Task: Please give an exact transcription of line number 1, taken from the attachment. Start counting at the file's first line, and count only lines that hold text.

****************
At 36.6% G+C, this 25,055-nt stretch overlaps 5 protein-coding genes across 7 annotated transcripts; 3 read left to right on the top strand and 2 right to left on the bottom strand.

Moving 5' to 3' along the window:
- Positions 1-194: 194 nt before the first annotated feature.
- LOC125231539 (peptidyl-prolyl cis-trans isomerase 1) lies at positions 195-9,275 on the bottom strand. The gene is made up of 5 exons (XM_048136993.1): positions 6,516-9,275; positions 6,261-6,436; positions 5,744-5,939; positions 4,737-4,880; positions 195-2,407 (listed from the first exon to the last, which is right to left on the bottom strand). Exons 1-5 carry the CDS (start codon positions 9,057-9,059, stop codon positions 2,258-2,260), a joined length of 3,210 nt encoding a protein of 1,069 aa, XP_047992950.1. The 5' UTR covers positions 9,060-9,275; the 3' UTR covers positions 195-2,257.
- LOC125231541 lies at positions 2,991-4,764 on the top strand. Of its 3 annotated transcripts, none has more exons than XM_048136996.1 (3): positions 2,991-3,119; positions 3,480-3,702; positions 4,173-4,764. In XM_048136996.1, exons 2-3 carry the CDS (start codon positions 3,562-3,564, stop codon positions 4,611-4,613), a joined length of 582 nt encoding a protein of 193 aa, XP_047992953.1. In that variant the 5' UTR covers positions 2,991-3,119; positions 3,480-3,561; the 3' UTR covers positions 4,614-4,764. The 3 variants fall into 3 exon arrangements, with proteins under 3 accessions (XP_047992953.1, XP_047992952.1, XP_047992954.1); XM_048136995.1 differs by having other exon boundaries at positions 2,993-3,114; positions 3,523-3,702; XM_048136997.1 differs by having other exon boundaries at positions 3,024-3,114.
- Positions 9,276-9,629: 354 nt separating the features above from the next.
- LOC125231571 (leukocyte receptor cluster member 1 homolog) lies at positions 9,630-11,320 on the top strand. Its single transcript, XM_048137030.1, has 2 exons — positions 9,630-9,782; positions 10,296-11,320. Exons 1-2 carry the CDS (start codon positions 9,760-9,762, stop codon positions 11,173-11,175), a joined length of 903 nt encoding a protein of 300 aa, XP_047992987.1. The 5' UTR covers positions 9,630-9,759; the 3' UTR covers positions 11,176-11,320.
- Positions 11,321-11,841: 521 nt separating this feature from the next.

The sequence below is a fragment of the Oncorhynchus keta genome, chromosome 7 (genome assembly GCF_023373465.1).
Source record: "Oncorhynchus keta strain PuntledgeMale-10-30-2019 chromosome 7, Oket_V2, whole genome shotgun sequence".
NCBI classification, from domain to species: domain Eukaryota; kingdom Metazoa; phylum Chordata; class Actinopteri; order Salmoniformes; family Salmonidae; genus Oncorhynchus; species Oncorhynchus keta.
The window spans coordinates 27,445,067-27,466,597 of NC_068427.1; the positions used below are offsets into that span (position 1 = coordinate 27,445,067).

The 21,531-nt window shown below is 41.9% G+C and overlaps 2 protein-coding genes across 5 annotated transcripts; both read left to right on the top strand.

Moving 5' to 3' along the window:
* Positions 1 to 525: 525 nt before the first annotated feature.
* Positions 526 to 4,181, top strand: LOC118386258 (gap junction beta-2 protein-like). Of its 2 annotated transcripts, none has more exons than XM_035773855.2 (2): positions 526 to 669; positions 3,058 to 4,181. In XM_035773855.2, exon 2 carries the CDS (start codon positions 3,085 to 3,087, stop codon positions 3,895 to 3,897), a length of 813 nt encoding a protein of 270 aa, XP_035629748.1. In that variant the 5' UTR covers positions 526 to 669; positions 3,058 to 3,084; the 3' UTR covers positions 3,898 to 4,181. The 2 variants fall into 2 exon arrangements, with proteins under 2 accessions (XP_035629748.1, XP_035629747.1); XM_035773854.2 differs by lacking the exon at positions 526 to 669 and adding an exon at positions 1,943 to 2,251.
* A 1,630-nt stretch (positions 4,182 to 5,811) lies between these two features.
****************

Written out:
At 36.6% G+C, this 25,055-nt stretch overlaps 5 protein-coding genes across 7 annotated transcripts; 3 read left to right on the top strand and 2 right to left on the bottom strand.